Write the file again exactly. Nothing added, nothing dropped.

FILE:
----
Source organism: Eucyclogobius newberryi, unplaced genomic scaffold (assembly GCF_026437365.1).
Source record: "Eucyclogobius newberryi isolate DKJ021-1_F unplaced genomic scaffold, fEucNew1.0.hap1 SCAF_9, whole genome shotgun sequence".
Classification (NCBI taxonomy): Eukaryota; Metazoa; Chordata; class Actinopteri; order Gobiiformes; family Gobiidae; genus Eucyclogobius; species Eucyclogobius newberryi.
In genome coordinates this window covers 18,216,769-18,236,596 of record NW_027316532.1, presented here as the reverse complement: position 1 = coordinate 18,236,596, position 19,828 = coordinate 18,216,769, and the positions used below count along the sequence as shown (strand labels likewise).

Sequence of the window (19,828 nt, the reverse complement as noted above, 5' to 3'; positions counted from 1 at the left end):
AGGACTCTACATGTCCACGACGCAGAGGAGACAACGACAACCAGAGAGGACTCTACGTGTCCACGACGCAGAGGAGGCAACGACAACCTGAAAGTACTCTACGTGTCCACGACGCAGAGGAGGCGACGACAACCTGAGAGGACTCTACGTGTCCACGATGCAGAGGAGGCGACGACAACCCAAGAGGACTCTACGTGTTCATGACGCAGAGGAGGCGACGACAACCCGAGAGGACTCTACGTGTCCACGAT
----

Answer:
Source organism: Eucyclogobius newberryi, unplaced genomic scaffold (assembly GCF_026437365.1).
Source record: "Eucyclogobius newberryi isolate DKJ021-1_F unplaced genomic scaffold, fEucNew1.0.hap1 SCAF_9, whole genome shotgun sequence".
Classification (NCBI taxonomy): Eukaryota; Metazoa; Chordata; class Actinopteri; order Gobiiformes; family Gobiidae; genus Eucyclogobius; species Eucyclogobius newberryi.
In genome coordinates this window covers 18,216,769-18,236,596 of record NW_027316532.1, presented here as the reverse complement: position 1 = coordinate 18,236,596, position 19,828 = coordinate 18,216,769, and the positions used below count along the sequence as shown (strand labels likewise).

Sequence of the window (19,828 nt, the reverse complement as noted above, 5' to 3'; positions counted from 1 at the left end):
AGGACTCTACATGTCCACGACGCAGAGGAGACAACGACAACCAGAGAGGACTCTACGTGTCCACGACGCAGAGGAGGCAACGACAACCTGAAAGTACTCTACGTGTCCACGACGCAGAGGAGGCGACGACAACCTGAGAGGACTCTACGTGTCCACGATGCAGAGGAGGCGACGACAACCCAAGAGGACTCTACGTGTTCATGACGCAGAGGAGGCGACGACAACCCGAGAGGACTCTACGTGTCCACGAT